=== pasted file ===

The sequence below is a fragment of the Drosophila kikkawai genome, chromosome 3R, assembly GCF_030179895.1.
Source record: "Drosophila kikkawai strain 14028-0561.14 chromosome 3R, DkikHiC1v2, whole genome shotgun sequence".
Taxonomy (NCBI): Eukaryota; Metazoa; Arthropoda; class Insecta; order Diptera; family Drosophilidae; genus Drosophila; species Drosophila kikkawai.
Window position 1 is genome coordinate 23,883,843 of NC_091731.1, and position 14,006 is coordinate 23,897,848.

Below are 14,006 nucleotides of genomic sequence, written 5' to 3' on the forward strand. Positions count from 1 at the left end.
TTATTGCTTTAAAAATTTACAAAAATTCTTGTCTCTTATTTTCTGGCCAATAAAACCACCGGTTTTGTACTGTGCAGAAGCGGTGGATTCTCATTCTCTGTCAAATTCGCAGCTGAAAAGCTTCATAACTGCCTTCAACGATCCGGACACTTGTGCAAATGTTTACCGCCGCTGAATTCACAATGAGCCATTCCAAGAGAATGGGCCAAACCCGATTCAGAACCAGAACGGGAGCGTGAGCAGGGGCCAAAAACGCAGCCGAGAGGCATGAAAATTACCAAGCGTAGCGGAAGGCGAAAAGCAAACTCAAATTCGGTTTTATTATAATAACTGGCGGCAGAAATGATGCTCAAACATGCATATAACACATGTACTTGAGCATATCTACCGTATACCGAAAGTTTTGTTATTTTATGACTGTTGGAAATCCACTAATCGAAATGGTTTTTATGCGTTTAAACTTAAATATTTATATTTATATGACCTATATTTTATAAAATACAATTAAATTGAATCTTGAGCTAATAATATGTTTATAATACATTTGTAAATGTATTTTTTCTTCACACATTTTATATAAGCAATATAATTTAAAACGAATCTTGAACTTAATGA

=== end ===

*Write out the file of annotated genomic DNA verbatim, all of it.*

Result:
The sequence below is a fragment of the Drosophila kikkawai genome, chromosome 3R, assembly GCF_030179895.1.
Source record: "Drosophila kikkawai strain 14028-0561.14 chromosome 3R, DkikHiC1v2, whole genome shotgun sequence".
Taxonomy (NCBI): Eukaryota; Metazoa; Arthropoda; class Insecta; order Diptera; family Drosophilidae; genus Drosophila; species Drosophila kikkawai.
Window position 1 is genome coordinate 23,883,843 of NC_091731.1, and position 14,006 is coordinate 23,897,848.

Below are 14,006 nucleotides of genomic sequence, written 5' to 3' on the forward strand. Positions count from 1 at the left end.
TTATTGCTTTAAAAATTTACAAAAATTCTTGTCTCTTATTTTCTGGCCAATAAAACCACCGGTTTTGTACTGTGCAGAAGCGGTGGATTCTCATTCTCTGTCAAATTCGCAGCTGAAAAGCTTCATAACTGCCTTCAACGATCCGGACACTTGTGCAAATGTTTACCGCCGCTGAATTCACAATGAGCCATTCCAAGAGAATGGGCCAAACCCGATTCAGAACCAGAACGGGAGCGTGAGCAGGGGCCAAAAACGCAGCCGAGAGGCATGAAAATTACCAAGCGTAGCGGAAGGCGAAAAGCAAACTCAAATTCGGTTTTATTATAATAACTGGCGGCAGAAATGATGCTCAAACATGCATATAACACATGTACTTGAGCATATCTACCGTATACCGAAAGTTTTGTTATTTTATGACTGTTGGAAATCCACTAATCGAAATGGTTTTTATGCGTTTAAACTTAAATATTTATATTTATATGACCTATATTTTATAAAATACAATTAAATTGAATCTTGAGCTAATAATATGTTTATAATACATTTGTAAATGTATTTTTTCTTCACACATTTTATATAAGCAATATAATTTAAAACGAATCTTGAACTTAATGA